39.The origin of the art of grafting has been very unsatisfactorily accounted for by Theophrastus, Pliny, and Lucretius. It appears more probable that it originated in the inosculation of the branches of two trees placed near together in a crowded thicket; and if these trees were fruit trees, and the inosculated branch continued to bear fruit of its own kind, after its original root had been separated from it, the idea of producing the same effect by art, would naturally arise. In whatever way it may have originated, it is certain that grafting was known and practised by gardeners at a very early period. Macrobius, a Roman author of the fifth century, according to the taste of his time, says, Saturn taught the art to the inhabitants of Latium. It does not appear, however, to have been known to the Persians, or to the Greeks, in the time of Homer or Hesiod; nor, according to Chardin, was it known to the Persians in his day. Grafting was not known in China till very lately; it was shown to a few gardeners by the missionaries, as it was to the natives of Peru and South America by the Spaniards. Some, however, infer from a passage in Manlius, and one in Democritus, that grafting may have been mentioned in some of Hesiod's writings which are lost.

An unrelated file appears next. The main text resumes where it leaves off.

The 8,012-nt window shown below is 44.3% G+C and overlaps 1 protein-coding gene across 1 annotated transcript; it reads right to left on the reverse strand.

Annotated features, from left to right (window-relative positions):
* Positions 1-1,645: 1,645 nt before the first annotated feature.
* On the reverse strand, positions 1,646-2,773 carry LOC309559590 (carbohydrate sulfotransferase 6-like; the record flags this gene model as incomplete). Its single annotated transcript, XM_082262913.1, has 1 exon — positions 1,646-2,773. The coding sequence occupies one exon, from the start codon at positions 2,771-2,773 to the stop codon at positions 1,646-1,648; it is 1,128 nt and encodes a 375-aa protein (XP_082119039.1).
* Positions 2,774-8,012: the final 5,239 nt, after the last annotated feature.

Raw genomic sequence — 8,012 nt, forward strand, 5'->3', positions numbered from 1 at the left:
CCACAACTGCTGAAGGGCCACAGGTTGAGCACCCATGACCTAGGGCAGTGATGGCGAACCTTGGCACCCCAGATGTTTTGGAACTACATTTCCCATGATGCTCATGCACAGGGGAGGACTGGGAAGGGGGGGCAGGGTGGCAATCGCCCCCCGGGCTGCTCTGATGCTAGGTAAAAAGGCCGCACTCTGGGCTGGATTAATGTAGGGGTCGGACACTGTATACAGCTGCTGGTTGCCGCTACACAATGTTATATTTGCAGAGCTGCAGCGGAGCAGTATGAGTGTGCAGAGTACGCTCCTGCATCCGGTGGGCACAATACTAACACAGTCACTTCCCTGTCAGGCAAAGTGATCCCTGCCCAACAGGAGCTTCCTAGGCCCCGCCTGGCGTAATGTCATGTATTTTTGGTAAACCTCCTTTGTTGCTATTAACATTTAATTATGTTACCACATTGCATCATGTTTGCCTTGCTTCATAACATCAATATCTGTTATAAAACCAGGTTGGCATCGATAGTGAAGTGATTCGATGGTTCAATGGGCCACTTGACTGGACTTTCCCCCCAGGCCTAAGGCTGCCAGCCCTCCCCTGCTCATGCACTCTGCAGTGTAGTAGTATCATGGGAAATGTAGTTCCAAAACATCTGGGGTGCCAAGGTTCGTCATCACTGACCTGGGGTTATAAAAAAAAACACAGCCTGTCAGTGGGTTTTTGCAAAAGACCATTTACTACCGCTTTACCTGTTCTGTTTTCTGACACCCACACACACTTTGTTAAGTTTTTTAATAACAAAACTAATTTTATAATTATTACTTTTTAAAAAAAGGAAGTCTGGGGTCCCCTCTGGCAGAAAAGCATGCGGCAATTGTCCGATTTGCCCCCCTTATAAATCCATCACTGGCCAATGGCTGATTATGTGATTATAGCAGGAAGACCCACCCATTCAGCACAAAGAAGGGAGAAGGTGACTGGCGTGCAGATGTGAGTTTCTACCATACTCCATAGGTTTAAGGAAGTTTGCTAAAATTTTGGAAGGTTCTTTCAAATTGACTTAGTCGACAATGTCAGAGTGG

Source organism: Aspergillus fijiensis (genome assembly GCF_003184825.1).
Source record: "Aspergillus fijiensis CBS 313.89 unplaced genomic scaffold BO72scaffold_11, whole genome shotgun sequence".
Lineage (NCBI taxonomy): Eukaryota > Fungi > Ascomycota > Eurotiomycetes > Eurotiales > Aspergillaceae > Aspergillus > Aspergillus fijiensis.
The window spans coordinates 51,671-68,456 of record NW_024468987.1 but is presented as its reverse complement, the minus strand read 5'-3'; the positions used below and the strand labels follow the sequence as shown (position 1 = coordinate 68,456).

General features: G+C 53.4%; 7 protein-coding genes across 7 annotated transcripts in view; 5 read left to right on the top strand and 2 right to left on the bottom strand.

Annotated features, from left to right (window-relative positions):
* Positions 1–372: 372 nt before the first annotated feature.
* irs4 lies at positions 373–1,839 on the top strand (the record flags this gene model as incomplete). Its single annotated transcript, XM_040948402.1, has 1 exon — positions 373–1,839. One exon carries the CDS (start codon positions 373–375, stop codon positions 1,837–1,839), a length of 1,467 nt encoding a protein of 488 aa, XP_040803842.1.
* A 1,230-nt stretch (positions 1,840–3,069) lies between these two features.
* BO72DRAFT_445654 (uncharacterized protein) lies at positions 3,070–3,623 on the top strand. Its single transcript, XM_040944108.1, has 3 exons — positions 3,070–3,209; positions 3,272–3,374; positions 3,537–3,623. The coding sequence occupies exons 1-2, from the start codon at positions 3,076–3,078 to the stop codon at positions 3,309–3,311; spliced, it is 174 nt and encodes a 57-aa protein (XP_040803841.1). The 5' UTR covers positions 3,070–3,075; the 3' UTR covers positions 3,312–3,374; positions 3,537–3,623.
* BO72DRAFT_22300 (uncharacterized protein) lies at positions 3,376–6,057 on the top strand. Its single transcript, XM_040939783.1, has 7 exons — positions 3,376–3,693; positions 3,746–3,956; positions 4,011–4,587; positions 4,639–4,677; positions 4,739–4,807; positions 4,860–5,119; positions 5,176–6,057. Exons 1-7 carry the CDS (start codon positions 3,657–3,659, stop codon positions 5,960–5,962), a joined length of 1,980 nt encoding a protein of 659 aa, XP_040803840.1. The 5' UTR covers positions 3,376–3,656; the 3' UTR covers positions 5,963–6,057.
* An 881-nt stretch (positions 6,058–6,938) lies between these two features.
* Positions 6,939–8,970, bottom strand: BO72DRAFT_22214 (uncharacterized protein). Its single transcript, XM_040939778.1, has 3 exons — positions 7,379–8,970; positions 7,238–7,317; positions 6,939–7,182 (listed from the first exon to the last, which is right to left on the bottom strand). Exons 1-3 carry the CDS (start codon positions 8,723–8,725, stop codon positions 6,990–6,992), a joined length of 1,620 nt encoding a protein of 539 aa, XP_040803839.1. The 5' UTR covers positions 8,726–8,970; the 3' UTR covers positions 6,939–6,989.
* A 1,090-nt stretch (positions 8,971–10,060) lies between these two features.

[Editor's note: the above text was written in 1913. For more recent information on the history of grafting please see Cooper and Chapot (1977) Fruit production with special emphasis on fruit for processing. In: Citrus Science and Technology (eds.S. Nagi, P.E. Shur, and M.K. Valdhuis) Vol. 2, p.11]